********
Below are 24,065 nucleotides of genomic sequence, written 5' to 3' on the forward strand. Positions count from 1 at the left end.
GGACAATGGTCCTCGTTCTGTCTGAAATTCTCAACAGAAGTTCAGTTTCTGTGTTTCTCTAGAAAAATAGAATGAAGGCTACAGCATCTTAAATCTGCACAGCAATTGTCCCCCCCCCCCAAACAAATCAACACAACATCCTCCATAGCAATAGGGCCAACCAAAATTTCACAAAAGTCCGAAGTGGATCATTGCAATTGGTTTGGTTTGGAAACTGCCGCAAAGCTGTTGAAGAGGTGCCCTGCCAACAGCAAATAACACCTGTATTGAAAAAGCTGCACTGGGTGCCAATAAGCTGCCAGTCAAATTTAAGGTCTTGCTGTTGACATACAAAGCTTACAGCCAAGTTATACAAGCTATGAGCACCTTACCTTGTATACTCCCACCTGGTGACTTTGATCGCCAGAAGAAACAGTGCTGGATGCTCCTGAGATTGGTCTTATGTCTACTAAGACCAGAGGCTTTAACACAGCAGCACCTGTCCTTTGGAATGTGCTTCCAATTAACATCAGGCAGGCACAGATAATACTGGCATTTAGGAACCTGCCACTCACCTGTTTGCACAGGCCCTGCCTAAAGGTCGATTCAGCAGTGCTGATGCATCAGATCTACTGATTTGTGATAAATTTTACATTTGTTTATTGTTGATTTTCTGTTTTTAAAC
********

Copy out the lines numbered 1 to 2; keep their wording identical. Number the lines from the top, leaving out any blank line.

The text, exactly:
Below are 24,065 nucleotides of genomic sequence, written 5' to 3' on the forward strand. Positions count from 1 at the left end.
GGACAATGGTCCTCGTTCTGTCTGAAATTCTCAACAGAAGTTCAGTTTCTGTGTTTCTCTAGAAAAATAGAATGAAGGCTACAGCATCTTAAATCTGCACAGCAATTGTCCCCCCCCCCCAAACAAATCAACACAACATCCTCCATAGCAATAGGGCCAACCAAAATTTCACAAAAGTCCGAAGTGGATCATTGCAATTGGTTTGGTTTGGAAACTGCCGCAAAGCTGTTGAAGAGGTGCCCTGCCAACAGCAAATAACACCTGTATTGAAAAAGCTGCACTGGGTGCCAATAAGCTGCCAGTCAAATTTAAGGTCTTGCTGTTGACATACAAAGCTTACAGCCAAGTTATACAAGCTATGAGCACCTTACCTTGTATACTCCCACCTGGTGACTTTGATCGCCAGAAGAAACAGTGCTGGATGCTCCTGAGATTGGTCTTATGTCTACTAAGACCAGAGGCTTTAACACAGCAGCACCTGTCCTTTGGAATGTGCTTCCAATTAACATCAGGCAGGCACAGATAATACTGGCATTTAGGAACCTGCCACTCACCTGTTTGCACAGGCCCTGCCTAAAGGTCGATTCAGCAGTGCTGATGCATCAGATCTACTGATTTGTGATAAATTTTACATTTGTTTATTGTTGATTTTCTGTTTTTAAAC